NAMING A MULTICULTURAL BABY
When my Indian husband and I were dating, as cheesy as it may sound and is, we came up with names for our children to be. After we got married and I became pregnant we restudied and further investigated the spelling and meaning of our beloved baby names. We wanted to ensure that the names we picked reflected both cultures (Indian and African-American). The name we came up with for our daughter was Amaya. The word Maya means princess in Hindi so Amaya means a princess. Our daughter’s middle name is Kaitlin. The name Kaitlin is derived from the name Katherine and means pure, chaste in English. Funny and true story, Amaya also means night rain in Japanese and on the night of her grand arrival it was raining.
DECIDING WHETHER TO INVOLVE FAMILY AND/OR FRIENDS
Predetermined to not tell our friends and family about the names we had chosen for our baby my husband slipped in his excitement and told his parents. Let’s just say he has stated he won’t do that again because they then wanted to provide input on everything. They not only constantly called to provide various names they loved for their future grandchild but also suggested how we should spell the name. Additionally, they stated that the name has to be a certain number of letters. For some reason an odd number of letters to the name represents a favorable life over an even number of letters in Indian culture.
Furthermore, in an almost deja vu moment to my African-American father asking me Gupta, what? (when I first told my parents about my Indian boyfriend), my in-laws exclaimed what is an Amaya? They had never heard of an Amaya and didn’t consider it to be an Indian name. Quick and on his toes, my husband went into our process of thinking and they still grumbled on about how about this name instead. Until by serendipity/grace a Bollywood movie called, Listen, Amaya came out approximately 6 months into my pregnancy. And after watching the movie they later agreed that they loved the Indian name Amaya.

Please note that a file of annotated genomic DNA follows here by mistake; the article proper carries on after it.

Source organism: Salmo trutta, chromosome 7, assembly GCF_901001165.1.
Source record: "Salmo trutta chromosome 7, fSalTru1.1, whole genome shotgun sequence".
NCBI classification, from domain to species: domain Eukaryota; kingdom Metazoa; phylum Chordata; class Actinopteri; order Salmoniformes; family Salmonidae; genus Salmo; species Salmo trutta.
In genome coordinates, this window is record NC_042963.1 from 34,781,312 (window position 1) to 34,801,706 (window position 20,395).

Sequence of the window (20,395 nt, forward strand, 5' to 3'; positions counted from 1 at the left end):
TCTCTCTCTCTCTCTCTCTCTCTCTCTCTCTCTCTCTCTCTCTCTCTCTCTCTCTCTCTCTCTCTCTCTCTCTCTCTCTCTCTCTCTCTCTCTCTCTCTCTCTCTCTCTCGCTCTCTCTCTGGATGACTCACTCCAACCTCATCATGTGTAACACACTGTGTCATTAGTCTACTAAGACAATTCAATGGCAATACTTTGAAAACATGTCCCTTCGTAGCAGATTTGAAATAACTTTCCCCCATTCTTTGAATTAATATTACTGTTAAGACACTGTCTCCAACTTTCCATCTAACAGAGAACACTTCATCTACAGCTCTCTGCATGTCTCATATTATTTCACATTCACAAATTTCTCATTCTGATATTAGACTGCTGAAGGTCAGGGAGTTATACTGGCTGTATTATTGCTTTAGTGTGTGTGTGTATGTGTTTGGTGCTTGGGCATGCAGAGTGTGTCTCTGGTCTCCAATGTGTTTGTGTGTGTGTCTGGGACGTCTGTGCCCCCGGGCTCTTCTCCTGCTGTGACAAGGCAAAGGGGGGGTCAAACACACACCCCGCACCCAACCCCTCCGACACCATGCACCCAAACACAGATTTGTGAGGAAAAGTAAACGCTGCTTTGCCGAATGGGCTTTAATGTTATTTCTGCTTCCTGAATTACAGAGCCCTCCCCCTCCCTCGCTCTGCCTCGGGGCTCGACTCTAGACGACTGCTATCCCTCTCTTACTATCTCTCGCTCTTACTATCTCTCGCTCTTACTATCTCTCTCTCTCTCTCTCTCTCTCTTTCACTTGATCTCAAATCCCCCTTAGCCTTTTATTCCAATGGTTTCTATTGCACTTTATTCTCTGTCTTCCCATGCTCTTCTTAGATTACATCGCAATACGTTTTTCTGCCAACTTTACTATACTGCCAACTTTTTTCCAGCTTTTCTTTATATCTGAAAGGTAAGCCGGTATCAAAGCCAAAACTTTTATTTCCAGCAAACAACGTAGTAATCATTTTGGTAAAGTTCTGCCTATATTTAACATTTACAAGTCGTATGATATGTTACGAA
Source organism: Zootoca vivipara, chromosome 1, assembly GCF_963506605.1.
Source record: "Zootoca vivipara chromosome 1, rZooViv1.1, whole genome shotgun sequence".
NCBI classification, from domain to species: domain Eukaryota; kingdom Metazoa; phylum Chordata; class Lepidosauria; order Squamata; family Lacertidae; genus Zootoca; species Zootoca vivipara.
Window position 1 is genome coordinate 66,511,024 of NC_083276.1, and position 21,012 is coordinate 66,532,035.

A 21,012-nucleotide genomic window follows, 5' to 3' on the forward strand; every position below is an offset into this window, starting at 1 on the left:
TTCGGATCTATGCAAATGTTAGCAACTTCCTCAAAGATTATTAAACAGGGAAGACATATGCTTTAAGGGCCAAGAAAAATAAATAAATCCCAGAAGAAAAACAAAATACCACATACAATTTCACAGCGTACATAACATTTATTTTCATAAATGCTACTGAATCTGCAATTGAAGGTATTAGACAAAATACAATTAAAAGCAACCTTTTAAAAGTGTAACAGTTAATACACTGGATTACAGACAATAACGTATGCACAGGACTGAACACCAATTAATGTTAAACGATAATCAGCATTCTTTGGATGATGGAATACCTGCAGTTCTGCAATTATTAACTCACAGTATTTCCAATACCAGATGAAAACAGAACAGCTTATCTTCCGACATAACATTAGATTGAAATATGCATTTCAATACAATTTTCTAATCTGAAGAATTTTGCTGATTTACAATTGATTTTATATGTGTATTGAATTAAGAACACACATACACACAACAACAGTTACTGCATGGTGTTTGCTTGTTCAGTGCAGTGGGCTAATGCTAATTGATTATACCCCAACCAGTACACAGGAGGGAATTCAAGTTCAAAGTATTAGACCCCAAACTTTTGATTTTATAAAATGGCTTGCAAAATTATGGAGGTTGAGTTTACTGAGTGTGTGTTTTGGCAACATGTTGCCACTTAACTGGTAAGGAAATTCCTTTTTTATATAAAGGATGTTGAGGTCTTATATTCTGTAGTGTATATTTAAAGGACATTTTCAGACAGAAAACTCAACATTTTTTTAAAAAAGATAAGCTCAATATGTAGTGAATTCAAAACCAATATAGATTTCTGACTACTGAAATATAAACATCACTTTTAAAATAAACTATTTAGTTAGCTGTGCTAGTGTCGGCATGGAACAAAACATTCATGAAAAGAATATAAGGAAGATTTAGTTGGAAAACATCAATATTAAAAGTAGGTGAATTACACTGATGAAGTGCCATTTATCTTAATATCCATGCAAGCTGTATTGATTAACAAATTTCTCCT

In our quest to find baby names via all things baby (books, internet, talking with other multicultural families and friends) here is a list of 20 beautiful multicultural baby names.
Girls Meaning Origin
- Iman Faith Arabic
- Laila Night Hebrew
- Nahla Drink of Water Arabic
- Kayla Crown of Laurels Hebrew and Arabic
- Jasmine Flower Persian
- Elise Pledge to God French
- Nora Honorable Irish
- Giselle Pledge German/French
- Kimora Ruler American
- Sienna Reddish Brown English
Boys Meaning Origin
- Kayden Spirited English
- Jaden He Will Judge Hebrew
- Israel Wrestles with God Hebrew
- Caleb Faithful Hebrew
- Zion Highest Point Hebrew
- Colby Coal Town English
- Preston Priest’s Estate English
- Trent Rapid Stream Latin
- Aaden Little Fire Irish
- Jordan Descend Hebrew
Last, while we are weighing the pros and cons of having another child and for those looking for some beautiful multicultural Indian baby names here is a list of 40 lovely baby names from the English Indian Wife.
How did you decide to name your multicultural/biracial child? Do you have some baby names that represent you and your partner/significant other’s culture? Post a comment below. Feel free to share and/or Pin this Post on Pinterest. Like our content? Subscribe!